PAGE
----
Anti-abortion event for women moved to unknown location over alleged violent threats as SA Opposition Leader lashes out at journalist

An anti-abortion event in South Australia has had to change location at the last minute because of “violent threats”, according to South Australia’s Liberal Opposition Leader.

Politicians from the Liberal Party, Labor, Family First and SA Best were due to speak at the Enid Lyons List training day today.

The event has the aim of encouraging young people to “fight for the human rights of the unborn” and was due to be held just five days before the state’s laws decriminalizing abortion come into effect and on the same day as a state by-election.

More than a dozen police officers attended the Thebarton Community Center in Adelaide’s west to ensure the group’s members could safely attend the event.

The small group of pro-choice protesters gathered outside but no one from the organization showed up.

Neither police at the scene nor the venue management was told Enid Lyons List would not be attending.

A group of mainly women holding protest signs
Protesters outside the Thebarton Community Center where the Enid Lyons List event was due to be held.(ABC News: Claire Campbell)

Opposition Leader David Speirs said the event had been moved and he would still attend at its new, undisclosed location.

“I think it has been very unfair how this has been politicised,” he said.

“I want to be involved in a progressive agenda for this state that casts an alternative vision for this state.

“A hundred young women are attending this event — young women who want to be involved in the leadership of this state — but because of violent threats against those young women, that event has had to be moved, that event has needed police protection, that event has needed to have security and that is because of the hate perpetuated against those young women.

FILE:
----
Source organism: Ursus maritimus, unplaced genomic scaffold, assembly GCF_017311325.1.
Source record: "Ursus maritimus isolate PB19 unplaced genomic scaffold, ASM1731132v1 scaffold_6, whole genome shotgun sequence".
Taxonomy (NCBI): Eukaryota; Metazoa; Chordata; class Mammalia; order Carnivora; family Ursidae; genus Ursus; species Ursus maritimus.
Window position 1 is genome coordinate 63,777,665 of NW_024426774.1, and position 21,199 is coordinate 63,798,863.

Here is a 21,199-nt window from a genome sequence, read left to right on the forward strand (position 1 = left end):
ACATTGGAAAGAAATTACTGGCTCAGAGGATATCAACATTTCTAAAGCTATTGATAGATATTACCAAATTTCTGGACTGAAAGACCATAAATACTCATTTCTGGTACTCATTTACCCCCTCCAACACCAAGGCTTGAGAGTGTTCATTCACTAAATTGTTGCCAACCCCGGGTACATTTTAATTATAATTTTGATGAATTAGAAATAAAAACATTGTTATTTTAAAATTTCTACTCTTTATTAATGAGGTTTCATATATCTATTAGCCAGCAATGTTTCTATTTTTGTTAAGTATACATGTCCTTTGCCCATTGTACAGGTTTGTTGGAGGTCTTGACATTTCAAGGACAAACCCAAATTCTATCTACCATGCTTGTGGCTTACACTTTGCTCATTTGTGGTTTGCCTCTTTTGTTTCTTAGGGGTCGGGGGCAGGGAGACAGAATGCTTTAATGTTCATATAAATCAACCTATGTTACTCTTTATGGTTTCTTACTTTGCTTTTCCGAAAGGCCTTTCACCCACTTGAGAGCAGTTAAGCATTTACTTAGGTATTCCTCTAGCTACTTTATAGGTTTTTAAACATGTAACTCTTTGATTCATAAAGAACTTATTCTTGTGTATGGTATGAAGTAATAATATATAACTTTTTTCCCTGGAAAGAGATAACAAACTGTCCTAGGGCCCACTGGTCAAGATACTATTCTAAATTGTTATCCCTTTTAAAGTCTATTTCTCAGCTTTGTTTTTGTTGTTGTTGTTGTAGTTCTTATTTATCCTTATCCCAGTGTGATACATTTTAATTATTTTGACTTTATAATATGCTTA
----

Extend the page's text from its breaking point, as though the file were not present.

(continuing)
“How disappointing is that.”

Protesters with signs walking through a city street
The pro-choice protest in King William Street on Friday night.(ABC News)

On Thursday, South Australia will become the last state in the country to decriminalize abortion, 16 months after the reforms were passed by state parliament.

Mr Speirs said he supported the decimalization of abortion but had concerns about late-term abortion and was “quite within my rights” to have that view.

‘Community outrage’ forced move

Pro-choice advocate Ana Obradovic, who protested outside the Thebarton Community Center and also organized the protest in the Adelaide CBD last night, said it was a “win” that “community outrage” had forced the event to move.

“These people have been feeling very confident with the overturning of Roe v Wade in the United States,” she said.

“I think it’s really important that these people don’t go unopposed, they should feel like the minority that they are in society.

“We should be saying for whatever reason, at whatever, women and trans people have the right to choose how many people they do or don’t have using whatever medical technology is available.”

Two men wearing open-necked shirts speaking to microphones
Liberal Bragg candidate Jack Batty with Opposition Leader David Speirs at a by-election polling booth on Saturday morning.(ABC News)

Journalist ‘perpetuating hatred’

Jack Batty is running for the Liberal Party in a by-election today to replace former deputy premier Vickie Chapman, who championed the abortion bill.

When asked about the training day at a media conference about the by-election, Mr Speirs lashed out at a female ABC journalist for asking Mr Batty whether he supported the event.

Mr Speirs said the journalist was “perpetuating hatred” and “violence” towards young women for asking about the Enid Lyons List event.


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